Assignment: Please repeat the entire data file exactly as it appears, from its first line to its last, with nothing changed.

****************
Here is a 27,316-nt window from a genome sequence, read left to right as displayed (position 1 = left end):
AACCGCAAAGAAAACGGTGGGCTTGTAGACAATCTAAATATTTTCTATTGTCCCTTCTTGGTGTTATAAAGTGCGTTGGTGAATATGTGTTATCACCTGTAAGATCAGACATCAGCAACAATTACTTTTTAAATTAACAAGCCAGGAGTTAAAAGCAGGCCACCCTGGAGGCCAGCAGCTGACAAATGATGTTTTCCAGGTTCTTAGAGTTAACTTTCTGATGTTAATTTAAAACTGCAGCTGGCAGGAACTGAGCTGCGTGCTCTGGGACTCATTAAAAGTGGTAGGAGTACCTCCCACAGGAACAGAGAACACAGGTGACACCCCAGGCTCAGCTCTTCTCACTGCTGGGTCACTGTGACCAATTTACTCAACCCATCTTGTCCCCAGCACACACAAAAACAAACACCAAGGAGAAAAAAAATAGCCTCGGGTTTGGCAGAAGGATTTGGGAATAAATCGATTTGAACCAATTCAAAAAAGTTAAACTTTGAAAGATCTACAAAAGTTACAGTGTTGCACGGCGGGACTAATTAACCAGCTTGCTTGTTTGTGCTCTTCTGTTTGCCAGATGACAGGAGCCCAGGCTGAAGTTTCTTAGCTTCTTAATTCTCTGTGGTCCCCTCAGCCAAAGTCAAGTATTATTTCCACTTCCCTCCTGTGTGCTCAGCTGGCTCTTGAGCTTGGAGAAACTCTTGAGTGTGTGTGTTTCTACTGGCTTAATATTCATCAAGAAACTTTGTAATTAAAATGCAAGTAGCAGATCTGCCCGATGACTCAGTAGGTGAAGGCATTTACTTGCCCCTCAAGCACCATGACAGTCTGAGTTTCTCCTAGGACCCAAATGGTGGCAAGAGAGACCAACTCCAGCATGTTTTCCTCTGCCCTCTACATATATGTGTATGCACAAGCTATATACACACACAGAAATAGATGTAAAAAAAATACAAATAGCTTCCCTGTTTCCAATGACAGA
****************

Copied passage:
Here is a 27,316-nt window from a genome sequence, read left to right as displayed (position 1 = left end):
AACCGCAAAGAAAACGGTGGGCTTGTAGACAATCTAAATATTTTCTATTGTCCCTTCTTGGTGTTATAAAGTGCGTTGGTGAATATGTGTTATCACCTGTAAGATCAGACATCAGCAACAATTACTTTTTAAATTAACAAGCCAGGAGTTAAAAGCAGGCCACCCTGGAGGCCAGCAGCTGACAAATGATGTTTTCCAGGTTCTTAGAGTTAACTTTCTGATGTTAATTTAAAACTGCAGCTGGCAGGAACTGAGCTGCGTGCTCTGGGACTCATTAAAAGTGGTAGGAGTACCTCCCACAGGAACAGAGAACACAGGTGACACCCCAGGCTCAGCTCTTCTCACTGCTGGGTCACTGTGACCAATTTACTCAACCCATCTTGTCCCCAGCACACACAAAAACAAACACCAAGGAGAAAAAAAATAGCCTCGGGTTTGGCAGAAGGATTTGGGAATAAATCGATTTGAACCAATTCAAAAAAGTTAAACTTTGAAAGATCTACAAAAGTTACAGTGTTGCACGGCGGGACTAATTAACCAGCTTGCTTGTTTGTGCTCTTCTGTTTGCCAGATGACAGGAGCCCAGGCTGAAGTTTCTTAGCTTCTTAATTCTCTGTGGTCCCCTCAGCCAAAGTCAAGTATTATTTCCACTTCCCTCCTGTGTGCTCAGCTGGCTCTTGAGCTTGGAGAAACTCTTGAGTGTGTGTGTTTCTACTGGCTTAATATTCATCAAGAAACTTTGTAATTAAAATGCAAGTAGCAGATCTGCCCGATGACTCAGTAGGTGAAGGCATTTACTTGCCCCTCAAGCACCATGACAGTCTGAGTTTCTCCTAGGACCCAAATGGTGGCAAGAGAGACCAACTCCAGCATGTTTTCCTCTGCCCTCTACATATATGTGTATGCACAAGCTATATACACACACAGAAATAGATGTAAAAAAAATACAAATAGCTTCCCTGTTTCCAATGACAGA